• I agree that Conservatives are more charming – like snakes are charming. Labour is brutal up-front, just like Tom Watson. So I wouldn’t trust Tom Watson nor a snake, but which of these is Jeremy Corbyn? Is he a snake or like Watson? To be honest, I have not been tuning in to Corbyn until the Labour leadership election because he was off my radar and everyone else’s.

    But now I hear the Grandfather of Tim Farron speaking – and I can hear a family similarity. Let’s not jump over-board, colleagues, but what if Grandfather actually comes close to Tim and we can work with the family. Sorry, I was dreaming and it will not happen – because Labour will not let it happen. Without Grandfather, Labour is the party they always accused us as being – Tory Lite.

  • Those nasty Labourites, eh?

    Look at how well we worked with the Tories in the coalition…From the ‘Rose Garden’ onwards they were so, so nice EXCEPT, of course, when we wanted something from them ( like AV and HoL reform)….

  • @expats Labour had AV+ in their manifesto in 1997, won a thumping majority, and failed to implement it. The Tories have never made a secret of their antipathy to PR.

  • George Kendall 3rd Oct '15 - 10:29am

    @Tony Rown-Wicks
    You said: “But now I hear the Grandfather of Tim Farron speaking – and I can hear a family similarity. Let’s not jump over-board, colleagues, but what if Grandfather actually comes close to Tim and we can work with the family. Sorry, I was dreaming and it will not happen – because Labour will not let it happen. Without Grandfather, Labour is the party they always accused us as being – Tory Lite.”

    True, but aside from that, Jeremy Corbyn and John MacDonnell have made some incredibly foolish public statements, and if you listen to them carefully, they’ve still not really repudiated them. They even repeat a few of them.

    If we want to take seats off the Tories in 2020, we’d be very unwise to do anything to let the Tories paint us as Corbyn-lite.

  • John Marriott 3rd Oct ’15 – 10:30am…………expats, We were right to enter a coalition with the Tories. What we failed to appreciate was that the majority of the electorate did not understand how a coalition works, accustomed as they have been for most of the time we have had universal suffrage to “the winner takes all”. How often did we hear between 2010 to 2015 “That’s not what I voted for!”? Too true, mate. The trouble was that not enough of you voted for anything!……

    Yes, it was all that stupid electorates’ fault…Nothing to do with our leadership gleefully explaining that there was ‘little difference’ between us and the Tories; that ‘70% of the coalition policies were LibDem’ ….. Whatever the initial rights and wrongs of the coalition our leadership continued to ‘blur’ any difference between us and them…NHS re-organisation, Tuition Fees, Bedroom tax, Secret courts…The list goes on….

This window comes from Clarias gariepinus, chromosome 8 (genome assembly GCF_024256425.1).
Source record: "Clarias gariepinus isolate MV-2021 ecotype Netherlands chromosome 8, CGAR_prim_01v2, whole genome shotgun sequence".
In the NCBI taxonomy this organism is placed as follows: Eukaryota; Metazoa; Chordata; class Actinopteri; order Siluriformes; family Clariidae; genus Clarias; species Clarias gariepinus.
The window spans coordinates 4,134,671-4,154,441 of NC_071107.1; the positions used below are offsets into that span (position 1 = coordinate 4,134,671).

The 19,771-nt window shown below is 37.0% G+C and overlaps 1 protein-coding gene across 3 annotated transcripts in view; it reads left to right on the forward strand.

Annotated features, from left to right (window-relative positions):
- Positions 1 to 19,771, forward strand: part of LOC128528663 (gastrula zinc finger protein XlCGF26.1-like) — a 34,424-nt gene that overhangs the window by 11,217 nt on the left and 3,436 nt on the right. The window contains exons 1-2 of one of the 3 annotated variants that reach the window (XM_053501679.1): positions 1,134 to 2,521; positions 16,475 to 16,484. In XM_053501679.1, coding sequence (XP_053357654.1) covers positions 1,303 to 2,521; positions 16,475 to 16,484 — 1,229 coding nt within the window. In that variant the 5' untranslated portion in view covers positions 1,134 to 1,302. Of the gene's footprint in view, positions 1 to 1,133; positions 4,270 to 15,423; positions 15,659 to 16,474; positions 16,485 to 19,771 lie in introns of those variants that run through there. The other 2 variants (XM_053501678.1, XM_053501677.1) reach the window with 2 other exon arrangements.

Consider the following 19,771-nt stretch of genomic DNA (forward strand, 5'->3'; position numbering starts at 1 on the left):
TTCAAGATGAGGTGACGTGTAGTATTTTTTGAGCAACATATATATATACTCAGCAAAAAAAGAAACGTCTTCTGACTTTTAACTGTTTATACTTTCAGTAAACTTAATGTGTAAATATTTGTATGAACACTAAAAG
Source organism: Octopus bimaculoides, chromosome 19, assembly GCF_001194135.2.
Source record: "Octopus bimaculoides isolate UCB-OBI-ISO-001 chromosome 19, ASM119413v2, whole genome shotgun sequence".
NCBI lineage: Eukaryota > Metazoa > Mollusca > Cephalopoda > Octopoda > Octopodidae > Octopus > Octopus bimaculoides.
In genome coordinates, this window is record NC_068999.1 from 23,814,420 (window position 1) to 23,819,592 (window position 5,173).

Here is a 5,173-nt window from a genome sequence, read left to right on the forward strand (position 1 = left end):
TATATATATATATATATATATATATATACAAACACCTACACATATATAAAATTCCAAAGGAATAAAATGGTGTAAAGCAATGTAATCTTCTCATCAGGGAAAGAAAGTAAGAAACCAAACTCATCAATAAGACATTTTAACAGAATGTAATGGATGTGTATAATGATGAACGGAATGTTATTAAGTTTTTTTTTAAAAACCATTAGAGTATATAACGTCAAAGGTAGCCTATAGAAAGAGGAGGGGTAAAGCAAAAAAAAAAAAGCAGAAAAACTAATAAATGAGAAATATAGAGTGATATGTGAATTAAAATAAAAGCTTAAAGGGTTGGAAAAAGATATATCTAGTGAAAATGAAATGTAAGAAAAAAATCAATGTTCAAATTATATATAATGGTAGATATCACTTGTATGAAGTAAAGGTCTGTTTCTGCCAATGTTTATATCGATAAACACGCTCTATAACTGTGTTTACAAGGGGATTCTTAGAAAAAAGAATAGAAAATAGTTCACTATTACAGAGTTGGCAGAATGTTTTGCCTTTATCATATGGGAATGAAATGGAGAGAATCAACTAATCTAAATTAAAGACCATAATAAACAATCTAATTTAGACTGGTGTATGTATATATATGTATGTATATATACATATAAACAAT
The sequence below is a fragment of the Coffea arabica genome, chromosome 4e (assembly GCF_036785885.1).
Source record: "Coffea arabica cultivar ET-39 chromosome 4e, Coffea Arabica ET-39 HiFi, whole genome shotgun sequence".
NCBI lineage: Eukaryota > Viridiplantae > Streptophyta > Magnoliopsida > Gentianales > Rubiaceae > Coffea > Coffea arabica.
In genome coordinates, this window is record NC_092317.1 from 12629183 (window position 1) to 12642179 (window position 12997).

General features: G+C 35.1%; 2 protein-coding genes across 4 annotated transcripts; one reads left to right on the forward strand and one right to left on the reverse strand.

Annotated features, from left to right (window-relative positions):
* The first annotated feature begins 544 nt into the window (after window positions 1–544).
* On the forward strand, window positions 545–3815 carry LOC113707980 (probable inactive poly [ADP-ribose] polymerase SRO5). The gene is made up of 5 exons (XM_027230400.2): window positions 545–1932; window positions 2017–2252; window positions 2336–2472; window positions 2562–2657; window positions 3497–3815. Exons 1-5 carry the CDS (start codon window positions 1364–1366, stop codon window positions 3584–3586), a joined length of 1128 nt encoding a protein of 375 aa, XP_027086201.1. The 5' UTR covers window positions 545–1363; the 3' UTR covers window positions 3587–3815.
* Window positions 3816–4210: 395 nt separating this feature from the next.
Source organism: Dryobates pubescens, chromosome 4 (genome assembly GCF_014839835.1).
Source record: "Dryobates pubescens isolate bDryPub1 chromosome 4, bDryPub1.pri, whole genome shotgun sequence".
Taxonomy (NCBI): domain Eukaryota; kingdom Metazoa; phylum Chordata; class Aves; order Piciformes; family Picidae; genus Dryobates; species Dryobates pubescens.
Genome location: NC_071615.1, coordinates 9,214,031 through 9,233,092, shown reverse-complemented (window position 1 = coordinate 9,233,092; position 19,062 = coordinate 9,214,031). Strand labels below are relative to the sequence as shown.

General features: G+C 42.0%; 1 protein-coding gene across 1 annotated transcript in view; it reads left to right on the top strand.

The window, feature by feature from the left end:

I voted for the Policies put forward pre 2010; I didn’t expect to get much from the coalition and so I was not surprised by the policy balance…However, what surprised and sickened me was how our leadership made no attempt to explain that it was a forced marriage not a love match…
    That is what destroyed us as a political force…

  • @expats – not quite sure what the alternative was. Whomever was in power would have put forward something akin to the bedroom tax as it would have been iniquitous to private tenants. Social housing does belong to the people and although it was a sledgehammer to crack a nut there are elements that work in it. The days where people vote for parties that duck issues are well gone. Hence the conservative majority in Parliament.

    Unless of course you want the Lib Dems to be a sort of left wing protest movement?

    The way it was handled was poor I agree – though lessons have been learnt.

  • John 3rd Oct ’15 – 11:45am ………………[email protected] – not quite sure what the alternative was. Whomever was in power would have put forward something akin to the bedroom tax as it would have been iniquitous to private tenants. Social housing does belong to the people and although it was a sledgehammer to crack a nut there are elements that work in it. The days where people vote for parties that duck issues are well gone. Hence the conservative majority in Parliament. ……………Unless of course you want the Lib Dems to be a sort of left wing protest movement? …………..
    The way it was handled was poor I agree – though lessons have been learnt……………..

    1) Bedroom tax…It was supposed to save £500 Million and to facilitate ‘under-occupiers’ to downsize…It failed miserably on both counts…IMO it was just another Tory ‘divisive’ policy…We’ve seen the affects of ‘strivers/skivers’ and on the disabled….